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UN General Assembly Aims to End AIDS by 2030

Secretary General Ban Ki-moon: more than 17 million people are being treated, saving millions of lives


A view of the General Assembly Hall during the High-level Meeting on HIV/AIDS. (UN Photo/Rick Bajornas)

The UN General Assembly passed a resolution that outlines the goals of the international effort to battle the global pandemic of HIV/AIDS over the next five years, as well as the long-term goal of extinguishing HIV/AIDS as a public health threat by 2030

The UN General Assembly passed a resolution on June 8, 2016, that outlines the goals of the international effort to battle the global pandemic of HIV/AIDS over the next five years, as well as the long-term goal of extinguishing the virus and syndrome as a public health threat by 2030. The resolution, called the Political Declaration on HIV and AIDS, was passed under the GA’s Sustainable Development Goals (SDGs) at a high-level meeting at the UN running through Friday.

The conference joins together international organizations and civil society representatives, the private sector, heads of Government and State, ministers, scientists and researchers, and people living with HIV to collaborate and cooperate on how to meet the targets set out by UNAIDS’s (the Joint UN programme on HIV/AIDS) Fast-Track approach. One of the approach’s primary goals is to end all discrimination against people with HIV/AIDS and to bring new HIV infections under 200,000 worldwide by 2030.

According to Secretary General of the UN Ban Ki-moon, “We have made enormous progress. Since 2000 the global total of people receiving antiretroviral treatment doubled every three to four years, thanks to cheaper drugs, increased competition and new funding. Today, more than 17 million people are being treated, saving millions of lives and billions of dollars.” He added that new infections have declined by 35% since 2000 and that new infections in children have fallen 56 percent in the last 15 years, with Armenia, Belarus, Cuba and Thailand eliminating them completely. The Secretary General stressed that a radical change in policy must be undertaken in the next five years if the world wants to combat the estimated 17.6 million new infections and 11 million premature deaths that will occur between now and 2030.

Executive Director of UNAIDS Michel Sidibé drew attention to the harmful effects of HIV/AIDS, gender, and sexuality discrimination that must be confronted in this new initiative. “One by one, we are breaking the bonds of stigma, discrimination, prejudice and exclusion. We should work to ensure that no one is left behind because of who they are or who they love,” he said. He continued, “The door of the UN should be open to all. We cannot afford to silence [victims of discrimination’s] voices as we come together to chart a course towards ending the AIDS epidemic.”

President of the General Assembly’s seventieth session Mogens Lykketoft said, “We have to deliver greater global solidarity, bring more resources and spend them more effectively. We have to bring even greater collaboration and partnership, building on the many excellent initiatives created these past two decades aimed at prevention, treatment, care and support.” 

One of the new initiatives sponsored by Italy and Germany with the Global Fund, UNAIDS, and DREAM  Programme, Community of Sant’Egidio presented their future efforts on June 9, at their side event during the GA’s high-meeting, “Efficient and Effective Responses to AIDS: the Role of (New) Donors, CSO’s and Partners for Sustainable Treatments.”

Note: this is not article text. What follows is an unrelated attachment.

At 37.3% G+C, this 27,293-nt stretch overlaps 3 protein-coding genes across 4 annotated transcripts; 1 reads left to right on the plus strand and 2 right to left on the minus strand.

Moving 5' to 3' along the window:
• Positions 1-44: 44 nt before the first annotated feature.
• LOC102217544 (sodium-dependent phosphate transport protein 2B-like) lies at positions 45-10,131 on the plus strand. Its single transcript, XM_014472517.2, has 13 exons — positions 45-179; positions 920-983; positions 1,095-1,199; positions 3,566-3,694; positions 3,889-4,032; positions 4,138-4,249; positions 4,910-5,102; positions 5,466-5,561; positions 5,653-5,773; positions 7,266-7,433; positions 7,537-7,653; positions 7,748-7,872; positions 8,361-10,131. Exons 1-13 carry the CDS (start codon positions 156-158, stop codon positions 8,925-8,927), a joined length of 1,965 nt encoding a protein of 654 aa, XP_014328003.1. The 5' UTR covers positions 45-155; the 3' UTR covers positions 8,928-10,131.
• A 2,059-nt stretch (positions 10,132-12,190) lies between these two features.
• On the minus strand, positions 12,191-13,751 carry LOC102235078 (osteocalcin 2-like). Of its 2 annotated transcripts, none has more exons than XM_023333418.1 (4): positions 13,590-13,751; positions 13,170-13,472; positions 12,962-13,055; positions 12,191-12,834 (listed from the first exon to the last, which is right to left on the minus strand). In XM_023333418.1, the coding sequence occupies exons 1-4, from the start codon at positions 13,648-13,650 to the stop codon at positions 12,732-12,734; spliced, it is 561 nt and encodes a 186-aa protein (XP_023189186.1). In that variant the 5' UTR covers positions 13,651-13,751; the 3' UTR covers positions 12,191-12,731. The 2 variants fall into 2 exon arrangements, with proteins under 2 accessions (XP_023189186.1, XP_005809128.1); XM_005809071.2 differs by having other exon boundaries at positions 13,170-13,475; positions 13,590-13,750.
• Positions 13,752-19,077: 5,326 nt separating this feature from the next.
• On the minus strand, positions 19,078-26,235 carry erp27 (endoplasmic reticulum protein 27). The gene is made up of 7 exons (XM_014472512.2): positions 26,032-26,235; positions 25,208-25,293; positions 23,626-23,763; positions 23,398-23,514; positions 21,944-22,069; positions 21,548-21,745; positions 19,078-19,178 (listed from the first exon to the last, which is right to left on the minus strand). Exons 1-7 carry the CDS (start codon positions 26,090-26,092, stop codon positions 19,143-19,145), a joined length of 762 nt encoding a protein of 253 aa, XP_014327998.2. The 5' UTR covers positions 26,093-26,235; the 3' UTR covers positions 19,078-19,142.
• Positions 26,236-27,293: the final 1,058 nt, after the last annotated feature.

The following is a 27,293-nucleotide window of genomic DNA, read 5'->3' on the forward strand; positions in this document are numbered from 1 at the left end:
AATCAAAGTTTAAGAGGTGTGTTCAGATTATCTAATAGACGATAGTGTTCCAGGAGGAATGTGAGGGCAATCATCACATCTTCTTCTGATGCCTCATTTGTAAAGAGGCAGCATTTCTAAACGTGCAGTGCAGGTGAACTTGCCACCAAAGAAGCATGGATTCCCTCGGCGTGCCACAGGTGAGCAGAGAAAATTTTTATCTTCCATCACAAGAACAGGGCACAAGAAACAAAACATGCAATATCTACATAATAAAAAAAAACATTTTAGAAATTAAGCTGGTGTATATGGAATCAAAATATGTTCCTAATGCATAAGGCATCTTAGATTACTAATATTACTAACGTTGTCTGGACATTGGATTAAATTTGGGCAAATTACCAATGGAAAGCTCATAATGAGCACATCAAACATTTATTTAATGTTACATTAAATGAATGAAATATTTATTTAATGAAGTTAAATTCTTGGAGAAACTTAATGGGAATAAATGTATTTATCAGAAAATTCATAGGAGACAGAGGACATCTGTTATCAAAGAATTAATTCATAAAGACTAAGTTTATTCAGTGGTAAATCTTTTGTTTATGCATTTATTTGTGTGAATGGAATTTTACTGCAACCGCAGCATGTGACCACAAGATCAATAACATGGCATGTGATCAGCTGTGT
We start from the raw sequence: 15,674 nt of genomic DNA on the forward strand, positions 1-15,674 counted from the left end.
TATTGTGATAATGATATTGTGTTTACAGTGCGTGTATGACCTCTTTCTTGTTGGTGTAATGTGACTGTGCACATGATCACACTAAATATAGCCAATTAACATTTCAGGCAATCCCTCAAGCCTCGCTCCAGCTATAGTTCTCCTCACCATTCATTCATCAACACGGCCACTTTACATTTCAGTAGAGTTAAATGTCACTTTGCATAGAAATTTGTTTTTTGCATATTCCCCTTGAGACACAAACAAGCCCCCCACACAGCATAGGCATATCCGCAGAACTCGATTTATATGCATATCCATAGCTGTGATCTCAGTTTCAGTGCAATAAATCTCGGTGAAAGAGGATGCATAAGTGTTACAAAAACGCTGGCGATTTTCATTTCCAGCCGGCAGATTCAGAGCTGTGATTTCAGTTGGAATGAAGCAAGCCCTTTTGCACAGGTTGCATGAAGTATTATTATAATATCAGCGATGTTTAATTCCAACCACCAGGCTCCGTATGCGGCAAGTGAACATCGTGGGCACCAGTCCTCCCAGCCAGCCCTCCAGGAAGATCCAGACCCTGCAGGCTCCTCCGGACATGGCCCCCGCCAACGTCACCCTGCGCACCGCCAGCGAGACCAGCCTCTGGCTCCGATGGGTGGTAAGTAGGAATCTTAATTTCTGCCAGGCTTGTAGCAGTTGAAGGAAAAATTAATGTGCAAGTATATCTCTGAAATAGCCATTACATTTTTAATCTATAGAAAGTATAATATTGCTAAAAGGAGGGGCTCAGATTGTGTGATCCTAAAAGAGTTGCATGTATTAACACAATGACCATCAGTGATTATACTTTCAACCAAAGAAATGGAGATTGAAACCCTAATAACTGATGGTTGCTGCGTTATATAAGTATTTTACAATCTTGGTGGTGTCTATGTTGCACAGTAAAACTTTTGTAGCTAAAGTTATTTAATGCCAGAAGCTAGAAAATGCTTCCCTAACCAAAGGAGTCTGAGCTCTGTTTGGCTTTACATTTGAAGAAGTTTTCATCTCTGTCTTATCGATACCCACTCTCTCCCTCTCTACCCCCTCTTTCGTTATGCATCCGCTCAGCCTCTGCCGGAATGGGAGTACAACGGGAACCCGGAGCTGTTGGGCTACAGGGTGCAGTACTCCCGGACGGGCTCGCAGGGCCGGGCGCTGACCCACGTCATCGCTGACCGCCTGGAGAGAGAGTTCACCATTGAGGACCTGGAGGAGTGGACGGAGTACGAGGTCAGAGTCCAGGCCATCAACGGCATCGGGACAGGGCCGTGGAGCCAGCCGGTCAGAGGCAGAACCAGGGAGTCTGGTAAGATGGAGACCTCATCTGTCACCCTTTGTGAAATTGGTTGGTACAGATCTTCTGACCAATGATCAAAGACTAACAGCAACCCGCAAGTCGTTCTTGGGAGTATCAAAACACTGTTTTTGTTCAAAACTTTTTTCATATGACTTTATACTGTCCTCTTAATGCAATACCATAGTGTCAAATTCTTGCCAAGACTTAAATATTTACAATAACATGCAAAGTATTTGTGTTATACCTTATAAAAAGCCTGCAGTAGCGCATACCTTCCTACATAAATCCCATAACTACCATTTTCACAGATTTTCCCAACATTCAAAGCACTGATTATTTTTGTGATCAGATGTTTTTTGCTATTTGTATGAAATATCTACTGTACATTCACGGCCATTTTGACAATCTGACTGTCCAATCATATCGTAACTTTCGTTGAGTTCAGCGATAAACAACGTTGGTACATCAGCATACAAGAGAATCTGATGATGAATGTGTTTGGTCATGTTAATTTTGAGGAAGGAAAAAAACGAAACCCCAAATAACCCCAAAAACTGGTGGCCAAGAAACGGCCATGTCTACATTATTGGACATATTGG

CSO of DREAM Programme, Community of Sant’Egidio Stefano Orlando explained in his slide show that to get results new projects must have long term planning with a reliable amount of resources. Orlando also underlined the importance of establishing universal test and treatment access to battle the current pandemic. Italy’s Deputy Minister for Foreign Affairs and International Cooperation Mario Giro attended the event, speaking on behalf of Italy’s efforts against HIV/AIDS.

Giro also spoke at the Plenary Session of the GA high-level meeting, stating, “Working through programs supported by the Global Fund, with a total contribution of over 1 billion dollars to date, Italy, along with other partners, have supported programs to save 17 million lives and are on track to reach 22 million by 2016,” and (referring to Orlando’s presentation) that “Looking at prevention and treatment in a more integrated manner is another key element of our strategy.”

Minister Giro asserted that the SDGs will provide the opportunity of a “holistic and multidimensional approach.” Giro advises the international community to anchor itself on Goal 3 of the SDGs, to ensure healthy lives and wellbeing, but to undertand that addressing HIV/AIDS intersects with other goals such as greater access to education, inclusive growth and societies, fighting inequalities and poverty, and women’s empowerment.

Additionally, Giro addressed the difficulty of shortages of HIV/AIDS medicine: “Italy also recognizes the seriousness of the shortage and stock-outs of medicines especially for those who are most fragile. Broken supply chains, lack or insufficient control by civil society, poor indicators and unsatisfactory emergency response mechanisms are all issues to be addressed with additional emphasis.”

Despite the challenges ahead, Lykketoft left the high-meeting hopeful, highlighting the immensity and reality of the international community’s goal: “Ending the AIDS epidemic would be one of the greatest achievements of our lifetimes. It can be done and it must be done.”

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